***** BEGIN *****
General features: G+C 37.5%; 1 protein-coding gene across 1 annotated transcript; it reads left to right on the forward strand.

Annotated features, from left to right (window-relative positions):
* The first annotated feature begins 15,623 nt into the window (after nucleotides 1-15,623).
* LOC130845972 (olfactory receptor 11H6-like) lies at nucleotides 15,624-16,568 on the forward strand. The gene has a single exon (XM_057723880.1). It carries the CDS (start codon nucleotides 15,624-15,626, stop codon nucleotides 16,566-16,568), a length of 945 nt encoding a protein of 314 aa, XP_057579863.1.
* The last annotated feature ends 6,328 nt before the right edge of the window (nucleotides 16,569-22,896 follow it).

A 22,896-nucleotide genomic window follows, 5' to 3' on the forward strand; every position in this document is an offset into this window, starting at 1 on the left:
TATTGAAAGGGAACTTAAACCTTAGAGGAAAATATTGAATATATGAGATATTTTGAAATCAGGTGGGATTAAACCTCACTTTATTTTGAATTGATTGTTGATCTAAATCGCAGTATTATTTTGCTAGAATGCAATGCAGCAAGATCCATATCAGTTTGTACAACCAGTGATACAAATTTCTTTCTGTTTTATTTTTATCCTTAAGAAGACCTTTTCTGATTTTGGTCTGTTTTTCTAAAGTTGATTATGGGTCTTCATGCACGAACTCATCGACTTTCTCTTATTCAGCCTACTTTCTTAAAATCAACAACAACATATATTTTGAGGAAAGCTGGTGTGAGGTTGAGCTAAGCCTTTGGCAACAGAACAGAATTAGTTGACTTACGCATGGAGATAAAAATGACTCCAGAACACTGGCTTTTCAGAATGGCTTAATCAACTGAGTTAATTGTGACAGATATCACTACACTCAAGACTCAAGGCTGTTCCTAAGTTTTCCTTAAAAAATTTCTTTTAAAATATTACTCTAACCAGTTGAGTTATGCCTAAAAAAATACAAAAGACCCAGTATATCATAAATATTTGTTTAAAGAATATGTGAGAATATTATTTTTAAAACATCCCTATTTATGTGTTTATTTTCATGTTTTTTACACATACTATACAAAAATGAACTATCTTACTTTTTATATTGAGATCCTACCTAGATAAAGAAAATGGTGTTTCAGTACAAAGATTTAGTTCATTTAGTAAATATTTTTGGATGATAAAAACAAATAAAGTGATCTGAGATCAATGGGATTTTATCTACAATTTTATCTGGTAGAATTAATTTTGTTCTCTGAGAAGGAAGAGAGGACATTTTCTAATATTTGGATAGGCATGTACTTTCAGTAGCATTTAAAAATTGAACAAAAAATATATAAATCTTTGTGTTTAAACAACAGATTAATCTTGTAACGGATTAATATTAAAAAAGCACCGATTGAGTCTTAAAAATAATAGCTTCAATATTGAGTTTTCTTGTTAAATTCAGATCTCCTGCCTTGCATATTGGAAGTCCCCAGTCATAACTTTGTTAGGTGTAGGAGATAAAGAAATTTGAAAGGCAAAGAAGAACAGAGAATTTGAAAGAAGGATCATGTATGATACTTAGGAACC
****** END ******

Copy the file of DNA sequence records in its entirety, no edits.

General features: G+C 37.5%; 1 protein-coding gene across 1 annotated transcript; it reads left to right on the forward strand.

Annotated features, from left to right (window-relative positions):
* The first annotated feature begins 15,623 nt into the window (after nucleotides 1-15,623).
* LOC130845972 (olfactory receptor 11H6-like) lies at nucleotides 15,624-16,568 on the forward strand. The gene has a single exon (XM_057723880.1). It carries the CDS (start codon nucleotides 15,624-15,626, stop codon nucleotides 16,566-16,568), a length of 945 nt encoding a protein of 314 aa, XP_057579863.1.
* The last annotated feature ends 6,328 nt before the right edge of the window (nucleotides 16,569-22,896 follow it).

A 22,896-nucleotide genomic window follows, 5' to 3' on the forward strand; every position in this document is an offset into this window, starting at 1 on the left:
TATTGAAAGGGAACTTAAACCTTAGAGGAAAATATTGAATATATGAGATATTTTGAAATCAGGTGGGATTAAACCTCACTTTATTTTGAATTGATTGTTGATCTAAATCGCAGTATTATTTTGCTAGAATGCAATGCAGCAAGATCCATATCAGTTTGTACAACCAGTGATACAAATTTCTTTCTGTTTTATTTTTATCCTTAAGAAGACCTTTTCTGATTTTGGTCTGTTTTTCTAAAGTTGATTATGGGTCTTCATGCACGAACTCATCGACTTTCTCTTATTCAGCCTACTTTCTTAAAATCAACAACAACATATATTTTGAGGAAAGCTGGTGTGAGGTTGAGCTAAGCCTTTGGCAACAGAACAGAATTAGTTGACTTACGCATGGAGATAAAAATGACTCCAGAACACTGGCTTTTCAGAATGGCTTAATCAACTGAGTTAATTGTGACAGATATCACTACACTCAAGACTCAAGGCTGTTCCTAAGTTTTCCTTAAAAAATTTCTTTTAAAATATTACTCTAACCAGTTGAGTTATGCCTAAAAAAATACAAAAGACCCAGTATATCATAAATATTTGTTTAAAGAATATGTGAGAATATTATTTTTAAAACATCCCTATTTATGTGTTTATTTTCATGTTTTTTACACATACTATACAAAAATGAACTATCTTACTTTTTATATTGAGATCCTACCTAGATAAAGAAAATGGTGTTTCAGTACAAAGATTTAGTTCATTTAGTAAATATTTTTGGATGATAAAAACAAATAAAGTGATCTGAGATCAATGGGATTTTATCTACAATTTTATCTGGTAGAATTAATTTTGTTCTCTGAGAAGGAAGAGAGGACATTTTCTAATATTTGGATAGGCATGTACTTTCAGTAGCATTTAAAAATTGAACAAAAAATATATAAATCTTTGTGTTTAAACAACAGATTAATCTTGTAACGGATTAATATTAAAAAAGCACCGATTGAGTCTTAAAAATAATAGCTTCAATATTGAGTTTTCTTGTTAAATTCAGATCTCCTGCCTTGCATATTGGAAGTCCCCAGTCATAACTTTGTTAGGTGTAGGAGATAAAGAAATTTGAAAGGCAAAGAAGAACAGAGAATTTGAAAGAAGGATCATGTATGATACTTAGGAACC